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Eugene Chislenko (Temple University), "Virtues of willpower"
Making Philosophy out of Burnout
In college and grad school, I had periods of incredible burnout. For five or six days, anything with paragraphs in it would be too much for me. I needed longer summer breaks than I was supposed to take. Then I’d get fresh and rested and stun myself with how much fast, effective, concentrated work I could do. And then the burnout would hit again. When I was burned out, I would think: this is so intense, I have to figure out how to handle this. And I would think: this seems really philosophically interesting—can someone make philosophy out of this?
Both thoughts got stronger as I saw my students burned out and overwhelmed. Reading around, I learned more about the political aspects of these phenomena—most systematically in Naomi Klein’s book The Shock Doctrine, about the deliberate use of shock and overwhelm. I found some more philosophically oriented discussions of burnout in specific areas, most developed in the literature on nursing and care fatigue. As I thought more about burnout, what I saw most of all was a culture of pushing through, with roots in a Protestant ethic of hard work. So many people push through and then collapse in private. My paper “Virtues of Willpower” grew out of a dissertation in moral psychology, but I think really I wanted to write something against pushing through. I wanted to work out a different, healthier picture of responding to burnout and fatigue—something that would make philosophy out of burnout, and then help with handling burnout.
Many philosophers’ response to willpower is: let’s not talk about it. The will is out of fashion as a faculty, and the idea that it has a special sort of power seems hopelessly obscure. The replication crisis in psychology makes willpower seem even more spooky. Meanwhile, many other people’s response to volitional struggles is: use more willpower. I think both these responses are way off. We need help dealing with the struggles that are talked about in terms of “low willpower,” such as burnout, discouragement, and addiction. And powering through often backfires, leaving us miserable, unproductive, and even more burned out. What would be the alternative?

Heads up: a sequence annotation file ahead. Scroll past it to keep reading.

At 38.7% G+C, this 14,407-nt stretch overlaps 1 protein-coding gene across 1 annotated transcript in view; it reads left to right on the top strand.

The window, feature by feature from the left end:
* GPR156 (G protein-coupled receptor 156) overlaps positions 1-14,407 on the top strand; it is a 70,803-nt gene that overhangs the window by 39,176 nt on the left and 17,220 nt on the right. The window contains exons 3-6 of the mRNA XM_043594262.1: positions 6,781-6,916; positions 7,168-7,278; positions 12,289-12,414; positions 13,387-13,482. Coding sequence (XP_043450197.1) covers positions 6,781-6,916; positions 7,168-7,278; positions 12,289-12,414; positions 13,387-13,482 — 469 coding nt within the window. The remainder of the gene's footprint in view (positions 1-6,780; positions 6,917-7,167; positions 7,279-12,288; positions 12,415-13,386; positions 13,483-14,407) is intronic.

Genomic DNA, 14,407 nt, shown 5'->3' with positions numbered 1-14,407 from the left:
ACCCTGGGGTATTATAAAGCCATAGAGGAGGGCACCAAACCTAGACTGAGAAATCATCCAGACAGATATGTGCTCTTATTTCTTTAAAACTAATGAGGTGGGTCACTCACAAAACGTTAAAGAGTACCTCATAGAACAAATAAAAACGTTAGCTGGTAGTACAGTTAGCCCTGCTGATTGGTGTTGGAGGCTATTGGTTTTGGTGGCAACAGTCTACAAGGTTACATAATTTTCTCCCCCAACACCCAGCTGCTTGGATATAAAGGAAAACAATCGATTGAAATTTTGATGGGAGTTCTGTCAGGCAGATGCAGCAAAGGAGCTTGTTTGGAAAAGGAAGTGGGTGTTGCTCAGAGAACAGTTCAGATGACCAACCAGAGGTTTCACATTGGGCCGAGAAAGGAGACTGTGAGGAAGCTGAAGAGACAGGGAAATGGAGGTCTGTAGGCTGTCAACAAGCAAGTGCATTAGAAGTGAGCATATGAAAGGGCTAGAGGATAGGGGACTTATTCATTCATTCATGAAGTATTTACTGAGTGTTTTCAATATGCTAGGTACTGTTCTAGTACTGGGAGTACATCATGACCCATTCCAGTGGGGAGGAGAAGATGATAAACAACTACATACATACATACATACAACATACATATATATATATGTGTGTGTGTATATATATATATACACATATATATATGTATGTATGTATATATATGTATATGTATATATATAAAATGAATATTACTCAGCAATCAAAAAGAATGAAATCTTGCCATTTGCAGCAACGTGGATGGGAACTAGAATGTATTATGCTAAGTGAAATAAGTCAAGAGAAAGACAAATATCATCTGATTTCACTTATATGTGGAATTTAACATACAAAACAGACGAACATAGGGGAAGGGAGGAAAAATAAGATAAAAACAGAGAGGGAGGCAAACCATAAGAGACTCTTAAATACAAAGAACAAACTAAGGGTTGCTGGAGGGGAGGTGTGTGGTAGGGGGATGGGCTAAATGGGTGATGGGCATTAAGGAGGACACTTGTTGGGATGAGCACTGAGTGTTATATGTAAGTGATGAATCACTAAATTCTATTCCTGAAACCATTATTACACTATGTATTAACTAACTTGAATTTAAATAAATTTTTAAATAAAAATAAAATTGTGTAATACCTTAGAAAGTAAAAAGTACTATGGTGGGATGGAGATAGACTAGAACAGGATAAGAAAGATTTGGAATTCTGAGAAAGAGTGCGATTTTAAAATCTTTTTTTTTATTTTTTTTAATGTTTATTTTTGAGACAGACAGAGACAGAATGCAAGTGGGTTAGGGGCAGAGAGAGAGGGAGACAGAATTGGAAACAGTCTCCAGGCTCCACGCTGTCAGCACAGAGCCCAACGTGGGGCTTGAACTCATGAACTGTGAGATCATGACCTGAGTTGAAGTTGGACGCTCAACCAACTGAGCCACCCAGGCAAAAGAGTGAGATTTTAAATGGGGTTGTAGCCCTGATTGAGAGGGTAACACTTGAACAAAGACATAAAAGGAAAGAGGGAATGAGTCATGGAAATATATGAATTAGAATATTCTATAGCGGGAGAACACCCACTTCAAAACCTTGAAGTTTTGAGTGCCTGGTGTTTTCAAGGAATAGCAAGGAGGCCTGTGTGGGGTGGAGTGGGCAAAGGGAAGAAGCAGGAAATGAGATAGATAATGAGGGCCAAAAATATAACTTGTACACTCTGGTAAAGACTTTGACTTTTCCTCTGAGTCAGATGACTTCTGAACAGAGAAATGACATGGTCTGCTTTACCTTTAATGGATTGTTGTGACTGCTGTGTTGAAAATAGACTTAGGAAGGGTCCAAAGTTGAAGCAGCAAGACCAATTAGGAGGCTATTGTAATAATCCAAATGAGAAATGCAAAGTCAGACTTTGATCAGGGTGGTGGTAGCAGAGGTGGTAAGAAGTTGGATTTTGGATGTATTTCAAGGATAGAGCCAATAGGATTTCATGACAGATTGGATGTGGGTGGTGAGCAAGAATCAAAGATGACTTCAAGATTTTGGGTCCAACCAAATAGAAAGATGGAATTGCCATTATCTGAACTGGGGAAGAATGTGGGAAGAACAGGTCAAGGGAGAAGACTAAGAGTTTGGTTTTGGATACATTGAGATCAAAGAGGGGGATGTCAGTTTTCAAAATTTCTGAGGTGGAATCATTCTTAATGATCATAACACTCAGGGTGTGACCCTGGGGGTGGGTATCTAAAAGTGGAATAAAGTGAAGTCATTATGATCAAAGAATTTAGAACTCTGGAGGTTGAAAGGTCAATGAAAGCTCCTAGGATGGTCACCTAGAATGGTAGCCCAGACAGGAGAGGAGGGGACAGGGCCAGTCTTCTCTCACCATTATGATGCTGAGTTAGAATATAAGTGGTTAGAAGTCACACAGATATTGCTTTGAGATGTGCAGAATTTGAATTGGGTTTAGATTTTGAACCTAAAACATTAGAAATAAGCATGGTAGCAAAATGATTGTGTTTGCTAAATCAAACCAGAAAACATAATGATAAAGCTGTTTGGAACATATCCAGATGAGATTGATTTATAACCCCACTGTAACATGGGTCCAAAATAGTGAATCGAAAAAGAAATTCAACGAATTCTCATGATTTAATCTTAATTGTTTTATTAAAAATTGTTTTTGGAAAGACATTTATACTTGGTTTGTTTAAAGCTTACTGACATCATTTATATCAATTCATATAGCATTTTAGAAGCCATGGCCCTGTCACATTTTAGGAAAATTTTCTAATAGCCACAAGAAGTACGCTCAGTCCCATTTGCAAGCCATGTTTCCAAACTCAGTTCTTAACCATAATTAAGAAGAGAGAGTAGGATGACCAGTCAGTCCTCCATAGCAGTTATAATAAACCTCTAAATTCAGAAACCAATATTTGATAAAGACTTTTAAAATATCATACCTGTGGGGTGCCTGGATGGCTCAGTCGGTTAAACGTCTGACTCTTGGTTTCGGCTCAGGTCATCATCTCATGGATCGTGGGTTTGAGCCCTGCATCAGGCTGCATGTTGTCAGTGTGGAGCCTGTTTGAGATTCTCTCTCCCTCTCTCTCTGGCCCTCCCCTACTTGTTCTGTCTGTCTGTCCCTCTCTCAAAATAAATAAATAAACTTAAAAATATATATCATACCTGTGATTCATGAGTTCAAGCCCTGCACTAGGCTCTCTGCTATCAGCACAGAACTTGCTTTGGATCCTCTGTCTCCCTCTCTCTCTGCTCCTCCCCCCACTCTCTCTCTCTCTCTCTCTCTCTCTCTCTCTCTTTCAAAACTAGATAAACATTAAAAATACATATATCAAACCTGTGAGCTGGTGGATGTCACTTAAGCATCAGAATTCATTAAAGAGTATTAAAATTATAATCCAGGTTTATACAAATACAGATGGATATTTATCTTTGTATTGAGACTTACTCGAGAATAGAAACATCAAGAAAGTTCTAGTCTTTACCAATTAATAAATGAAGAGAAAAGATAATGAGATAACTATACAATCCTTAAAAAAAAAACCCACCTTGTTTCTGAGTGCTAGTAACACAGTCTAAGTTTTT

In “Virtues of Willpower,” I develop a conceptual framework for thinking about good responses to volitional struggles in terms of three interrelated virtues or traits. Only one of these is the disposition to exercise willpower—what we might call determination or strength of will. One I call “volitional modesty”: moderation in how much volitional strain one takes on (rather than in how one responds to it). The third is “volitional confidence,” or proper inattention to the possibility of volitional failure.
A multiple-virtue conception of willpower systematizes popular wisdom and empirical research about the importance of rest, help, and avoiding temptation—for example, staying away from bars rather than just resisting drinks. It also helps us distinguish healthy willpower habits from related reactions such as hope, which attends to the possibility and value of an outcome and can set us up for disappointment. And it helps us distinguish and identify our own areas of struggle. For many people, the problem is not lack of determination but overcommitment, or self-blame and anxiety about failure.
Thinking in terms of multiple virtues of willpower makes us clearer about the real source of many of our own struggles. It also paints a picture of health and rationality centered on having flexible attention, rather than on strength or on keeping all relevant considerations in mind.
In the course of the paper, I explore some closely related issues about belief, courage, and virtue individuation. But my biggest hope is to turn more philosophical attention to phenomena such as burnout, rather than relegating them to the self-help aisle. When a Protestant work ethic is running us into the ground, philosophy, and virtue ethics in particular, can offer something better: a detailed and practically useful picture of good responses to volitional challenges, in which determination plays only one part.
“Virtues of Willpower,”
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